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What Happens if Escrow Doesn’t Close on Time?

Westcoe Realtors, Riverside California…Ok…you are excited, you are pumped.  You have just bought or sold a home, you enter the escrow period, and life is good.  In a certain amount of time when your escrow closes, (generally between 30 and 60 days) you will either have some cash if you are a seller, or some new walls and the pride of home ownership if you are a buyer.  What could be better?  However, life being what it is (especially real estate life), WHAT HAPPENS IF THE ESCROW DATE IS NOT MET, AND EVERYTHING RUNS OVER?

Well, it depends.  I hate to be vague, but every situation is different, so what I will cover here is the general answer to some general situations.  Also, please accept the standard caveat that Westcoe Realtors Inc, is a real estate company and not licensed to practice law…but we have been around a long time and can certainly give you the benefit of our real estate experience as it relates to real estate issues.

So…what happens if you run over your escrow closing date?  

The first situation is very easy.  If both buyer and seller still want to complete the transaction, then everyone continues upon their merry way, and you close the escrow as quickly as you can.  If the delay is only going to be a few days, there should be nothing to sign, no additional paperwork, and it just closes late.  If the delay is going to be longer than about a week, then it is best to have the escrow company prepare an amendment extending the escrow to some point in the future agreeable to all parties.  Remember, in this situation, all parties still want to proceed, so the solution is fairly simple.   Close in few days, or extend with an amendment to cover the additional time needed.

But what if, when the closing date rolls around, one of the parties wants to cancel the escrow…and wants to use the failure to close on the appointed date as the reason for the cancellation?  Now what?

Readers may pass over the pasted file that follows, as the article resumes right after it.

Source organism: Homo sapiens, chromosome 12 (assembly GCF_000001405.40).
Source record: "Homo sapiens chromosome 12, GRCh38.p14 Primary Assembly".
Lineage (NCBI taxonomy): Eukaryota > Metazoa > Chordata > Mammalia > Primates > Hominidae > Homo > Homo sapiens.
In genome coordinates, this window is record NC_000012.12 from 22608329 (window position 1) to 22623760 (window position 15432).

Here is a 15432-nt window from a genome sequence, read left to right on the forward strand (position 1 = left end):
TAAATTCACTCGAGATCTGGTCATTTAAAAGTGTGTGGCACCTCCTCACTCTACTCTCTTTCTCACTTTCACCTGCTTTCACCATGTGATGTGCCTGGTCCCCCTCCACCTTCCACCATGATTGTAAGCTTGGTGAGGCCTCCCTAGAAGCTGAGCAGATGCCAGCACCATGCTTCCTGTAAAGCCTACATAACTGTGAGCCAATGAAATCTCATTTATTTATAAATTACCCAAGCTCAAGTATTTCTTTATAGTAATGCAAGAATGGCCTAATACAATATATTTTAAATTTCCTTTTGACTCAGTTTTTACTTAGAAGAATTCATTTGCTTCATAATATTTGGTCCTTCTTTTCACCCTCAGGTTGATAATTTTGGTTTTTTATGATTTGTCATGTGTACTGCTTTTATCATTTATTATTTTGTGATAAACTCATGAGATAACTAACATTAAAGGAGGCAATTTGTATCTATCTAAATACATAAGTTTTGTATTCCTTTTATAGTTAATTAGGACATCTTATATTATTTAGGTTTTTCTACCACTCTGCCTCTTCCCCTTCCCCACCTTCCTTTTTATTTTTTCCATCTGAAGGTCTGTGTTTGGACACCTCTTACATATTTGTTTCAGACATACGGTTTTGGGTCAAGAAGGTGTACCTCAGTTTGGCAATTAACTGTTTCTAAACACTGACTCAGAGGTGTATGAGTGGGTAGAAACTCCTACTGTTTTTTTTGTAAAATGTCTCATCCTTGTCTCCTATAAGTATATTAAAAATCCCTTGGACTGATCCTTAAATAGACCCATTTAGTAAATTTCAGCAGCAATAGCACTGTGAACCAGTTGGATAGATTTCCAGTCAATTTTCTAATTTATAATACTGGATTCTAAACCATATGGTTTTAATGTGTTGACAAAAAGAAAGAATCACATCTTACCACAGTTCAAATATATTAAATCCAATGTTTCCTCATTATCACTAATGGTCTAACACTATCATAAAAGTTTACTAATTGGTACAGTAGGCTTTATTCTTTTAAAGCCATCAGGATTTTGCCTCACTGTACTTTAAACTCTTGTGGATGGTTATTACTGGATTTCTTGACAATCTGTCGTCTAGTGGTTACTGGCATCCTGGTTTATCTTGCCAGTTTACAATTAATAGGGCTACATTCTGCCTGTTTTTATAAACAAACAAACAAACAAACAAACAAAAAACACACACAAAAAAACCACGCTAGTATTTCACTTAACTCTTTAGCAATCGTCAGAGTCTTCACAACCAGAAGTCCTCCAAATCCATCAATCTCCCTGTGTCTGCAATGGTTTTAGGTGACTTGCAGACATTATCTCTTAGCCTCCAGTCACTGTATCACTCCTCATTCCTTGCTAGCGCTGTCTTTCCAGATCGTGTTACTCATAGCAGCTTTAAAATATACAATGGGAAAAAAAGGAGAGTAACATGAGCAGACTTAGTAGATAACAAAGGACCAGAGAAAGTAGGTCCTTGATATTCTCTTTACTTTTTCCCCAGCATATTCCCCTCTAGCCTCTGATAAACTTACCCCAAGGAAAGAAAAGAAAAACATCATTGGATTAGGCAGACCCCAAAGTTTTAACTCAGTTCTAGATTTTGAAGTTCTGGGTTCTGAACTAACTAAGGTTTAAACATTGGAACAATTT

Well, that complicates things a little, but the answer is still simple.

First, understand that the escrow period you set when the contract was agreed upon between the buyer and seller is not set in stone.  It is merely a date upon which all parties are striving to complete the transaction.  While there are exceptions to this (and those exceptions would have to be noted up front in the contract), the mere fact that the escrow has failed to close on its appointed date is not grounds for “divorce”.  So what happens?

 In the case of one party wanting to cancel and one party wanting to continue, the party who wants out “must give the other party a reasonable time to perform”.  That is the law…and the law is vague on purpose because each transaction is different.  How much time needs to be given?  That is the magic question.  As I said, and as the law reiterates, each situation is unique, so the specific answer depends on who is causing the delay and why. 

Has someone dragged their feet, made things slow down on purpose, wasted time, refused to cooperate, etc?  That is a mitigating factor in how much time needs to be given to close.  Or, are the delays no one’s fault, but simply the normal operating issues that can affect a transaction…the appraiser was late or needed an appraisal review that took an extra week, the termite work was not completed in time, the home inspector found repairs that took longer to fix, etc.  As you can see, there are as many reasons an escrow could delay as jelly beans in a jar. 

The bottom line here is that before you can set a “reasonable time to perform” you need to know why the delays occurred, and then ascertain where to go from there…BUT YOU SIMPLY CANNOT “BLOW-UP” AN ESCROW JUST BECAUSE SOMEONE IS A LITTLE LATE ON THE CLOSING.

As a final note, as I mentioned at the top of this blog, sometimes there are exceptions to the general rule I have just outlined.  IF…when the contract is being negotiated, and the close of escrow date is REALLY IMPORTANT TO EITHER PARTY…so important that if the date is missed, someone can’t/won’t want to continue with the transaction, then that needs to be noted at the outset…and that notification now becomes “the reasonable time to perform” notice.  In other words, you are giving your notice up front, instead of when the time period is not met.  Then you would be OK to cancel if the escrow fails to close on time.

Hopefully this will help with some of your general questions about this portion of a transaction, and guide you a bit if you ever find yourself in this situation. 

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